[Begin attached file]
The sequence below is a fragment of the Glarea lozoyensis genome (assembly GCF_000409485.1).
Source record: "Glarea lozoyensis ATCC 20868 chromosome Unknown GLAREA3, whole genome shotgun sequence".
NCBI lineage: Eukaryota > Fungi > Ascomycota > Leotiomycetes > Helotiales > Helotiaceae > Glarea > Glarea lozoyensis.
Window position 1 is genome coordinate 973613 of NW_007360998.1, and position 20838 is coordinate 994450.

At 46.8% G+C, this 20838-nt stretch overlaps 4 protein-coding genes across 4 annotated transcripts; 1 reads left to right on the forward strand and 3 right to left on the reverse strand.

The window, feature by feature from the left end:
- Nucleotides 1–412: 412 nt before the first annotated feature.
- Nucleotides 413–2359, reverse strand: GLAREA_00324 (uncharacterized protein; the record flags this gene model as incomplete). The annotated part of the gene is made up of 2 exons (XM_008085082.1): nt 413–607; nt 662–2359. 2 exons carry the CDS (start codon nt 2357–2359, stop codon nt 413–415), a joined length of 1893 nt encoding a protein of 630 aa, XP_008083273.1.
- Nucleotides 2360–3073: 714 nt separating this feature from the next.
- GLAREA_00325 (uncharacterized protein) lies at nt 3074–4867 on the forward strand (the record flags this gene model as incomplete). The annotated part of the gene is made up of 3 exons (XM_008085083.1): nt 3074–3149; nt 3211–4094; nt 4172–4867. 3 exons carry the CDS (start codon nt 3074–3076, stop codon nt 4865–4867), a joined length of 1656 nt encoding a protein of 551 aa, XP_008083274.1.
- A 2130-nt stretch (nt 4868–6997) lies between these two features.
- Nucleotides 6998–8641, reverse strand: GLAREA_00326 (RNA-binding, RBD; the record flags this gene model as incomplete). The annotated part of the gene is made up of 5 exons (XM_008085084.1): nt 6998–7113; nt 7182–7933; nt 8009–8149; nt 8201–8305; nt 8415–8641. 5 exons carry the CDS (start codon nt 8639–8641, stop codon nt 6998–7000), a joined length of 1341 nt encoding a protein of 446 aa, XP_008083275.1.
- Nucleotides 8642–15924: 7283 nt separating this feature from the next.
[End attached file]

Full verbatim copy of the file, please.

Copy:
The sequence below is a fragment of the Glarea lozoyensis genome (assembly GCF_000409485.1).
Source record: "Glarea lozoyensis ATCC 20868 chromosome Unknown GLAREA3, whole genome shotgun sequence".
NCBI lineage: Eukaryota > Fungi > Ascomycota > Leotiomycetes > Helotiales > Helotiaceae > Glarea > Glarea lozoyensis.
Window position 1 is genome coordinate 973613 of NW_007360998.1, and position 20838 is coordinate 994450.

At 46.8% G+C, this 20838-nt stretch overlaps 4 protein-coding genes across 4 annotated transcripts; 1 reads left to right on the forward strand and 3 right to left on the reverse strand.

The window, feature by feature from the left end:
- Nucleotides 1–412: 412 nt before the first annotated feature.
- Nucleotides 413–2359, reverse strand: GLAREA_00324 (uncharacterized protein; the record flags this gene model as incomplete). The annotated part of the gene is made up of 2 exons (XM_008085082.1): nt 413–607; nt 662–2359. 2 exons carry the CDS (start codon nt 2357–2359, stop codon nt 413–415), a joined length of 1893 nt encoding a protein of 630 aa, XP_008083273.1.
- Nucleotides 2360–3073: 714 nt separating this feature from the next.
- GLAREA_00325 (uncharacterized protein) lies at nt 3074–4867 on the forward strand (the record flags this gene model as incomplete). The annotated part of the gene is made up of 3 exons (XM_008085083.1): nt 3074–3149; nt 3211–4094; nt 4172–4867. 3 exons carry the CDS (start codon nt 3074–3076, stop codon nt 4865–4867), a joined length of 1656 nt encoding a protein of 551 aa, XP_008083274.1.
- A 2130-nt stretch (nt 4868–6997) lies between these two features.
- Nucleotides 6998–8641, reverse strand: GLAREA_00326 (RNA-binding, RBD; the record flags this gene model as incomplete). The annotated part of the gene is made up of 5 exons (XM_008085084.1): nt 6998–7113; nt 7182–7933; nt 8009–8149; nt 8201–8305; nt 8415–8641. 5 exons carry the CDS (start codon nt 8639–8641, stop codon nt 6998–7000), a joined length of 1341 nt encoding a protein of 446 aa, XP_008083275.1.
- Nucleotides 8642–15924: 7283 nt separating this feature from the next.